MELISSA’S SOCIAL MEDIA:

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#BOOK REVIEW

June is living the storybook life–fabulous career, two children, and a rich and handsome husband–when she is summoned out of the blue to the beautiful beach house of a father who abandoned her and has recently died. June and her two sisters find out that their long-lost father is a famous artist, and they are heirs to his fortune. They eventually meet up at the beach house to take care of his affairs. When June arrives first, she meets Caleb, her father’s protege, and things do not go well. Will she ever get answers as to why her father abandoned them?

This is well-written women’s fiction with a bit of romance, but it is much more than a romance. June’s anger at her father for his abandonment is the true focus of the story, and she begins to go through his belongings, looking for answers. We are drawn into the art world and introduced to June’s father through his paintings. The biggest theme in this story is sacrifice. June and her father have both made sacrifices and life-changing choices. Were they right to do so? Mental health issues are also discussed. This is a beautifully written story of a family, with all its bumps and bruises, and of a busy woman who pauses at a crossroads long enough to look at her future. Fans of women’s fiction and romance will enjoy this book.

I received a free copy of this book from Bookouture via Netgalley. My review is voluntary. 

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*The ebook is only 99 cents right now! A terrific buy!

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#Book Review: The Far Away Girl

This was probably my favorite read for the May issue of Historical Novels Review., the magazine of The Historical Novel Society. They also made it an “Editor’s Choice.”

In 1976, five-year-old Rita is ripped away from the only family she has ever known and is taken to Georgetown, Guyana, to live with her father, Jitty Miraj. A wild child, she surrounds herself with animals and   books,   and   shares   everything   with   her   diary,   a   gift   from   her   father.   Her    father becomes    her world,    and   she     forgets   her     past.      When     Doomsday     comes,     and     she    meets Jitty’s   new   wife Chandra,   Rita    is    told   that   she is not good   enough.    Chandra   is   embarrassed   of Rita’s African and Amerindian roots, her curly hair, and the fact that her parents weren’t married. Rita is quickly set off to the side.   Then a chance to visit her mother’s family presents itself.    Will Rita finally learn the truth her father will never tell? How did her mother die? This is the coming of age story of Rita Miraj, from five years old to adulthood.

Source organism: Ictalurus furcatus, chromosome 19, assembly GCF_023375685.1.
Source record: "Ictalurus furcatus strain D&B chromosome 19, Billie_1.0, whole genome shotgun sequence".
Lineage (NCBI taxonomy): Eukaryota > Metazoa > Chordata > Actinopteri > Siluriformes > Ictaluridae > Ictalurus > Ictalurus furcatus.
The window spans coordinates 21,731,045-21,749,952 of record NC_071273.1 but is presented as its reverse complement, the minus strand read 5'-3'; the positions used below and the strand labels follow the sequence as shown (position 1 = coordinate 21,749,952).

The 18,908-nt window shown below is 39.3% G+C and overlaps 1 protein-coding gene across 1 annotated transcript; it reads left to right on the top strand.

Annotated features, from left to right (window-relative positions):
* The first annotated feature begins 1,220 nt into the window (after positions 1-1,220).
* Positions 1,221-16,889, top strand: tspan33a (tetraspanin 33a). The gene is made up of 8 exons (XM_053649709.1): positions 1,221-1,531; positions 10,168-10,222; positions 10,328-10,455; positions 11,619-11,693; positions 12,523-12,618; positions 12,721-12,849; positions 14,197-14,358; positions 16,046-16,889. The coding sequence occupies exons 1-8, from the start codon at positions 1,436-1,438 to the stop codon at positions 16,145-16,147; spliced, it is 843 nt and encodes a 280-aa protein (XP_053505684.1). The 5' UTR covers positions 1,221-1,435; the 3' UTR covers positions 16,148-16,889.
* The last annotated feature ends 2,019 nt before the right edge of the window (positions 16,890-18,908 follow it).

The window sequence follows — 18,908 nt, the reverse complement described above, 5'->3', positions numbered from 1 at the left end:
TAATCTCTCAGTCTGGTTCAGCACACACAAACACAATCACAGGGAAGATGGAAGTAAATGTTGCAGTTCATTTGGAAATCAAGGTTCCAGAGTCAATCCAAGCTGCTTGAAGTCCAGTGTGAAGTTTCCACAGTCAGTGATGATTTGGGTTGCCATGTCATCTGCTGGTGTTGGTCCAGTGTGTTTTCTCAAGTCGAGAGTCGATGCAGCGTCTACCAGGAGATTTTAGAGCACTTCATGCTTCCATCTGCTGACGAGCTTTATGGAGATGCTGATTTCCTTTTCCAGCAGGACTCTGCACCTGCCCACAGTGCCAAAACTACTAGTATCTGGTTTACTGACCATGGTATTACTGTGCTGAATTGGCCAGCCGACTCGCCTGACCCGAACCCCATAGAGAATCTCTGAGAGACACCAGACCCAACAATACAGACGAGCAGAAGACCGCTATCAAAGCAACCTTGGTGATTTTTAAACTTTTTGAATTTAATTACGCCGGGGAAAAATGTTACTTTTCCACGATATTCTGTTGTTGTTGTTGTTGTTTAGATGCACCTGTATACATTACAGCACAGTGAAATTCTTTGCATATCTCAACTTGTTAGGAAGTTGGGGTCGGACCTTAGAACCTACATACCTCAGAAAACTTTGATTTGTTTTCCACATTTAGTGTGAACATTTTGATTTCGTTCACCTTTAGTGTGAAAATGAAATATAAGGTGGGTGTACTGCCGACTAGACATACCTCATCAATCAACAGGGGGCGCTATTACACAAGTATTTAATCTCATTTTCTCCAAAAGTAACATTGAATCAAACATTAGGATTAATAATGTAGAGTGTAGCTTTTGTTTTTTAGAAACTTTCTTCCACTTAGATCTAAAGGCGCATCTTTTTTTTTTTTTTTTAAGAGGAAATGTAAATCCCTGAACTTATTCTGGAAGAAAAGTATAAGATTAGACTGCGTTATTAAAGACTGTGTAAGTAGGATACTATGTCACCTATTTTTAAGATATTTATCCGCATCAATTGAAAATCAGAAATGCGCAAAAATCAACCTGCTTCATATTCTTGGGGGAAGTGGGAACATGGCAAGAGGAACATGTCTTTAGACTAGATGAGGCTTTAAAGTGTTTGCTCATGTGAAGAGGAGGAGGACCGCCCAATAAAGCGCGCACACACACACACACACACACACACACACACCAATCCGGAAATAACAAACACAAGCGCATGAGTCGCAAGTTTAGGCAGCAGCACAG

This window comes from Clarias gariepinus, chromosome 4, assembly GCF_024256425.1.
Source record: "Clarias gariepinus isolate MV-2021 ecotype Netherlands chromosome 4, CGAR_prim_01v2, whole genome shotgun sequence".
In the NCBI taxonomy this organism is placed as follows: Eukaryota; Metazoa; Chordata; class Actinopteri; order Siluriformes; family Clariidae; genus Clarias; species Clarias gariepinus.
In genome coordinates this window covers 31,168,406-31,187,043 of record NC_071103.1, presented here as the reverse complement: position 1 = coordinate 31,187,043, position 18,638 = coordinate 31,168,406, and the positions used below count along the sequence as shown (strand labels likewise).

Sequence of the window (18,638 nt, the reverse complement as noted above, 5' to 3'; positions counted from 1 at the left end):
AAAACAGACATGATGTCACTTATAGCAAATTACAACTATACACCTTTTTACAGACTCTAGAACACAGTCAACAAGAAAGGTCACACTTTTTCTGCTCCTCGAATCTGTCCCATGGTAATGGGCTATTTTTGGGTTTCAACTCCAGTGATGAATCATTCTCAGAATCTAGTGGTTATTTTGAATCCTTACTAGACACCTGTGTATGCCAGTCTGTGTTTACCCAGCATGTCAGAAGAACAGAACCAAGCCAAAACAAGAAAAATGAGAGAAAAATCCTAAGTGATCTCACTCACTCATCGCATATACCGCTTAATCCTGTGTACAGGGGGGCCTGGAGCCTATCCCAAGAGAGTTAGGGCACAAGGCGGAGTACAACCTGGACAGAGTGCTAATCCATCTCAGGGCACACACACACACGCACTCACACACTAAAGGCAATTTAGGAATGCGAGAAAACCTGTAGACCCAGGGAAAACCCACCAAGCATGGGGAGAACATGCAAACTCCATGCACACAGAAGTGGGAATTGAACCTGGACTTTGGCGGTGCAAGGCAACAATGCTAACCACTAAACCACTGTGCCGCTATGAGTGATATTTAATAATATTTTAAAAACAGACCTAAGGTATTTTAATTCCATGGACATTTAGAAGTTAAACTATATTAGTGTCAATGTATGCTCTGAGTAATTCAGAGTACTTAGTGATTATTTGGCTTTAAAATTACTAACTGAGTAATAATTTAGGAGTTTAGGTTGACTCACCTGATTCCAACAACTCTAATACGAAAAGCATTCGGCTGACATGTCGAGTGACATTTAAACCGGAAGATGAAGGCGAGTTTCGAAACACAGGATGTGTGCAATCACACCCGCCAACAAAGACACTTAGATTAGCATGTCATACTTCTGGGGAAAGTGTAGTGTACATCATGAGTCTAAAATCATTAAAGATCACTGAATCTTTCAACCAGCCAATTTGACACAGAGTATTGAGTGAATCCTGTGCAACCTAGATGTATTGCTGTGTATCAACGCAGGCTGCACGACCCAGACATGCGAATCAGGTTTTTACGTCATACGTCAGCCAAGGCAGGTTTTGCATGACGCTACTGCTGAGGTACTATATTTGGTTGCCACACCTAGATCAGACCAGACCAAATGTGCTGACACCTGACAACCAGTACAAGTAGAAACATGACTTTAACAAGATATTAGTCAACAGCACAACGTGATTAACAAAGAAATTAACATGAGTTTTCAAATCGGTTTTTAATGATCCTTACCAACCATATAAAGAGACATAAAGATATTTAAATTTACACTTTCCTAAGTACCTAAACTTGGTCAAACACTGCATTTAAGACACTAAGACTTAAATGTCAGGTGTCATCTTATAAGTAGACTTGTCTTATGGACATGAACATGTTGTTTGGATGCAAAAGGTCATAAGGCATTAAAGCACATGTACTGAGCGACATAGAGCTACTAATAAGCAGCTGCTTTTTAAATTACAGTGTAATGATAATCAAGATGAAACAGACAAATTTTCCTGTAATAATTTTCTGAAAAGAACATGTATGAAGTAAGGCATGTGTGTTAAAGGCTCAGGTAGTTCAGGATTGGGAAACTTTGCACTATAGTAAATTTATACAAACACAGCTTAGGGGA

This is an absolutely gorgeous, soul-touching book that I could not put down. We are immediately drawn into Rita’s life and grow up with her as she learns to cope with a weak but manipulative father and his empty promises. Words are her gift, and we are gifted with her poems and diary entries. Music, movies, and   political/historical   events   of   the   1970s   and    1980s    are relayed    through Rita,    Jitty,    and flashbacks   to   Rita’s   mother   Cassie.   The   lush   beauty, diverse wildlife,   and   rich   history    of the Pomeroon River area   are   described    in   vivid   detail.    Rita    has    a    deeply    moving     and     soul- changing moment on Shell   Beach   watching   a   turtle   lay   her   eggs,   and   I was drawn in to her overwhelming wonder and joy. The evolution of Rita’s heart, mind, and goals as she grows and learns is so well captured here. This book was an unforgettable, magical joy to read.  Highly recommend.

I received a free copy from Bookouture for Historical Novels Review. I also purchased a copy to support this amazing book. My opinions are my own.

ABOUT THE AUTHOR

Sharon Maas was born in Georgetown, Guyana in 1951, and a sense of adventure has followed her around the world. In 1971 she spent a year backpacking around South America, followed by a few months with pioneering friends in the Guyana rainforest, followed by an overland trip to India, followed by a year in a Hindu Ashram.

She settled in Germany where she married, studied, worked, and raised children. 

Officially retired, she continues to write from her new home in Ireland.

Her first novel was published by HarperCollins in 1999, followed by two more in 2001 and 2002. At present she has 10 published works with the digital publisher Bookouture.

She has one self-published work, a retelling of the magnificent Indian epic Mahabharata: a project of love which took her over 30 years to “get right”, written under the pen name S. Aruna.